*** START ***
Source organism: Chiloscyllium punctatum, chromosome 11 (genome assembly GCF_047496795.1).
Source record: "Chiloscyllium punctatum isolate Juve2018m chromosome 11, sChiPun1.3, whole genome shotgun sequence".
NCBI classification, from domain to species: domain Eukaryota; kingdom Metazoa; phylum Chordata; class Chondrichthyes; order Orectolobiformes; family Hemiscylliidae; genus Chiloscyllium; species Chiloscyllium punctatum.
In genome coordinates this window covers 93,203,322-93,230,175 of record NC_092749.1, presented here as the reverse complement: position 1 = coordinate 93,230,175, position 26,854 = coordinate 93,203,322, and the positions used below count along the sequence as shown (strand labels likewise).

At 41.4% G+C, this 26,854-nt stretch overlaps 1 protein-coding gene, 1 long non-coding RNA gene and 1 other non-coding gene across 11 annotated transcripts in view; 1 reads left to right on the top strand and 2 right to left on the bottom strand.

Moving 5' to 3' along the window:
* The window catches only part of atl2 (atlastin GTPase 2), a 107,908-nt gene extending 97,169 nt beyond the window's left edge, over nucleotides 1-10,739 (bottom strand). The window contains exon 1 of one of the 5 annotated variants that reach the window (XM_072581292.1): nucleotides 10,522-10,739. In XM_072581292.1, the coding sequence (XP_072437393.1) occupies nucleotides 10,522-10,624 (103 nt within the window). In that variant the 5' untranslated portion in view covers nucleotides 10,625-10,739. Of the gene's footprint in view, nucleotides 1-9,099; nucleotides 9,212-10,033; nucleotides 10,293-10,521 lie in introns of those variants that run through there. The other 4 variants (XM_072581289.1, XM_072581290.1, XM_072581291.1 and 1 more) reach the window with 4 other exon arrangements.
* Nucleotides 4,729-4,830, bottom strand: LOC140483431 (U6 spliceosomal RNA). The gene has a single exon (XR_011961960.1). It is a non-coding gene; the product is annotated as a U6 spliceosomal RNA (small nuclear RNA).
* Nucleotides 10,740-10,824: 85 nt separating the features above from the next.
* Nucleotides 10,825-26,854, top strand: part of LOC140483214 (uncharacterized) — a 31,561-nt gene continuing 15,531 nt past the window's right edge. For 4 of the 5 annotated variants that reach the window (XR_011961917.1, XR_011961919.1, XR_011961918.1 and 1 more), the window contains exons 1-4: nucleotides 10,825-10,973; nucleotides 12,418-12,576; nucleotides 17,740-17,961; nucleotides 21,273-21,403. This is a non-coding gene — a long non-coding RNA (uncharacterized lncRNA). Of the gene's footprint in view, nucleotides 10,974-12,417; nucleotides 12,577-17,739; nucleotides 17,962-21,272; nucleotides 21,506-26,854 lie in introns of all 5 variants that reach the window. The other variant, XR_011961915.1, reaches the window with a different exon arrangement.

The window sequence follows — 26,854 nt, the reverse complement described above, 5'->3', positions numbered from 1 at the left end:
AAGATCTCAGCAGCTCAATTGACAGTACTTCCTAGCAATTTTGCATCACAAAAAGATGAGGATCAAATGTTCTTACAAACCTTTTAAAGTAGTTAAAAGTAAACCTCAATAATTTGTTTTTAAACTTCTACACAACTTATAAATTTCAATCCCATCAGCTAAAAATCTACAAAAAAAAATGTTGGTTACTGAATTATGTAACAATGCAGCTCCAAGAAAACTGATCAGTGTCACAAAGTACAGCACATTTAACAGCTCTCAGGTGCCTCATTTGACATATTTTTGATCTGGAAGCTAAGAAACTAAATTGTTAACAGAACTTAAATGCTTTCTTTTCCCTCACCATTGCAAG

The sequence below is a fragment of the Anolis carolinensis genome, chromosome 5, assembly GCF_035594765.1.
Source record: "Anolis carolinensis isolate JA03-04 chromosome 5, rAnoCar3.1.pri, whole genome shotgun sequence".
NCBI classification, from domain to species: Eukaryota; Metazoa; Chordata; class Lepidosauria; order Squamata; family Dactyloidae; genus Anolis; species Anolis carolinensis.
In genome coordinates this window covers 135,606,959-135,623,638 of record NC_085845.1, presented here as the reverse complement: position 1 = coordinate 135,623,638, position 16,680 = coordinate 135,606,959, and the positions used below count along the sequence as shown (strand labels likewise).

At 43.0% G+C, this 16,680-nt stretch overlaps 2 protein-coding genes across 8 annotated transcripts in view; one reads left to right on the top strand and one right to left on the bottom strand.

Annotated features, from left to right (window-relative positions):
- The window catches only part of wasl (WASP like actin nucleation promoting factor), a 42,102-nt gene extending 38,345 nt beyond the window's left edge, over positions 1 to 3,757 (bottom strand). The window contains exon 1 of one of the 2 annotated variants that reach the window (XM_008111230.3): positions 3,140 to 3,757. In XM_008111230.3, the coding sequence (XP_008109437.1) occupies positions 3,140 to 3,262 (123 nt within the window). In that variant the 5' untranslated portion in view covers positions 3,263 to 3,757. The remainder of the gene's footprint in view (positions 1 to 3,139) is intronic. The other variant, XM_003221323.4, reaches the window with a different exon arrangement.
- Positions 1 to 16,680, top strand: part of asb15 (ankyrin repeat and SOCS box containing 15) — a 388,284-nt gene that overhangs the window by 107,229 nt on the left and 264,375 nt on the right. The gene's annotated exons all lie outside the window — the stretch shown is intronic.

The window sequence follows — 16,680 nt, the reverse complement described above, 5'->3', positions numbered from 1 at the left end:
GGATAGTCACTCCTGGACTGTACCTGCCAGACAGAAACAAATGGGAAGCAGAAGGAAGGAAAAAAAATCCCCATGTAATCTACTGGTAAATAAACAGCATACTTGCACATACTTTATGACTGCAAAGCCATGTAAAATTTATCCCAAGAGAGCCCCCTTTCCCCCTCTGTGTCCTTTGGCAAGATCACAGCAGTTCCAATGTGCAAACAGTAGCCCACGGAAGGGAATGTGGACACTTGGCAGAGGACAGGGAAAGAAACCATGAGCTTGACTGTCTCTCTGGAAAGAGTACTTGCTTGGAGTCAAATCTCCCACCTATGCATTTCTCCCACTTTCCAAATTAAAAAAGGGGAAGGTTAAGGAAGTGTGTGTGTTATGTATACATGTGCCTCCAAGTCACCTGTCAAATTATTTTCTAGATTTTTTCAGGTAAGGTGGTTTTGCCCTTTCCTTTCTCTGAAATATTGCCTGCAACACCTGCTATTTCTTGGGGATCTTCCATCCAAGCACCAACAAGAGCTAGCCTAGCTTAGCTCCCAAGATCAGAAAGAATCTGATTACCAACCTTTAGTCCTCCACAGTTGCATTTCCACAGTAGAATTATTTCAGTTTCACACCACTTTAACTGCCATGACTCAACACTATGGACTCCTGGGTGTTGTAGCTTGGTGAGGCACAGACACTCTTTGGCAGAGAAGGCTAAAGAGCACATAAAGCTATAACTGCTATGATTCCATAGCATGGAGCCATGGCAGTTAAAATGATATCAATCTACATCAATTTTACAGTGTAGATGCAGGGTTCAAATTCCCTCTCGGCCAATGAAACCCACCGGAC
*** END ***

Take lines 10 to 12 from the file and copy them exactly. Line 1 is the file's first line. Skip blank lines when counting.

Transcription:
* Nucleotides 10,825-26,854, top strand: part of LOC140483214 (uncharacterized) — a 31,561-nt gene continuing 15,531 nt past the window's right edge. For 4 of the 5 annotated variants that reach the window (XR_011961917.1, XR_011961919.1, XR_011961918.1 and 1 more), the window contains exons 1-4: nucleotides 10,825-10,973; nucleotides 12,418-12,576; nucleotides 17,740-17,961; nucleotides 21,273-21,403. This is a non-coding gene — a long non-coding RNA (uncharacterized lncRNA). Of the gene's footprint in view, nucleotides 10,974-12,417; nucleotides 12,577-17,739; nucleotides 17,962-21,272; nucleotides 21,506-26,854 lie in introns of all 5 variants that reach the window. The other variant, XR_011961915.1, reaches the window with a different exon arrangement.

The window sequence follows — 26,854 nt, the reverse complement described above, 5'->3', positions numbered from 1 at the left end:
AAGATCTCAGCAGCTCAATTGACAGTACTTCCTAGCAATTTTGCATCACAAAAAGATGAGGATCAAATGTTCTTACAAACCTTTTAAAGTAGTTAAAAGTAAACCTCAATAATTTGTTTTTAAACTTCTACACAACTTATAAATTTCAATCCCATCAGCTAAAAATCTACAAAAAAAAATGTTGGTTACTGAATTATGTAACAATGCAGCTCCAAGAAAACTGATCAGTGTCACAAAGTACAGCACATTTAACAGCTCTCAGGTGCCTCATTTGACATATTTTTGATCTGGAAGCTAAGAAACTAAATTGTTAACAGAACTTAAATGCTTTCTTTTCCCTCACCATTGCAAG